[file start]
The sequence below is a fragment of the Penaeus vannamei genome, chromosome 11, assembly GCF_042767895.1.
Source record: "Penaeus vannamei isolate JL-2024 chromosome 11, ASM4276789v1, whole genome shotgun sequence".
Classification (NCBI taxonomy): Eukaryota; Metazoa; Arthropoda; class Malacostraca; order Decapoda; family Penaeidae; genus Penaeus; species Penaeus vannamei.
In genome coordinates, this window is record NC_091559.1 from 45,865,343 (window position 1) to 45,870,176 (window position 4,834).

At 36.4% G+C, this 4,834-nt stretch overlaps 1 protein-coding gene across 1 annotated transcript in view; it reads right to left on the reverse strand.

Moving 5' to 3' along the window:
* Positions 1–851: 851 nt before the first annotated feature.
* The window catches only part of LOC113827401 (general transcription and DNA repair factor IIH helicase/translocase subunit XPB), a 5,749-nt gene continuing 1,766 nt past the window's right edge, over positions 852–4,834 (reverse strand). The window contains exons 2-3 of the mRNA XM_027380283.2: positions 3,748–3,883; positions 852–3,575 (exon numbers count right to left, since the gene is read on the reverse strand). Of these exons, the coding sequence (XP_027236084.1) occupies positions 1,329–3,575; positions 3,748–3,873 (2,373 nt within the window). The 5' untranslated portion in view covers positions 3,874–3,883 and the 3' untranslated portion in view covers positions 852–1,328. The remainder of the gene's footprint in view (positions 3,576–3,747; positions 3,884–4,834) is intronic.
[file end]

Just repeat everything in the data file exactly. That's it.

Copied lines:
The sequence below is a fragment of the Penaeus vannamei genome, chromosome 11, assembly GCF_042767895.1.
Source record: "Penaeus vannamei isolate JL-2024 chromosome 11, ASM4276789v1, whole genome shotgun sequence".
Classification (NCBI taxonomy): Eukaryota; Metazoa; Arthropoda; class Malacostraca; order Decapoda; family Penaeidae; genus Penaeus; species Penaeus vannamei.
In genome coordinates, this window is record NC_091559.1 from 45,865,343 (window position 1) to 45,870,176 (window position 4,834).

At 36.4% G+C, this 4,834-nt stretch overlaps 1 protein-coding gene across 1 annotated transcript in view; it reads right to left on the reverse strand.

Moving 5' to 3' along the window:
* Positions 1–851: 851 nt before the first annotated feature.
* The window catches only part of LOC113827401 (general transcription and DNA repair factor IIH helicase/translocase subunit XPB), a 5,749-nt gene continuing 1,766 nt past the window's right edge, over positions 852–4,834 (reverse strand). The window contains exons 2-3 of the mRNA XM_027380283.2: positions 3,748–3,883; positions 852–3,575 (exon numbers count right to left, since the gene is read on the reverse strand). Of these exons, the coding sequence (XP_027236084.1) occupies positions 1,329–3,575; positions 3,748–3,873 (2,373 nt within the window). The 5' untranslated portion in view covers positions 3,874–3,883 and the 3' untranslated portion in view covers positions 852–1,328. The remainder of the gene's footprint in view (positions 3,576–3,747; positions 3,884–4,834) is intronic.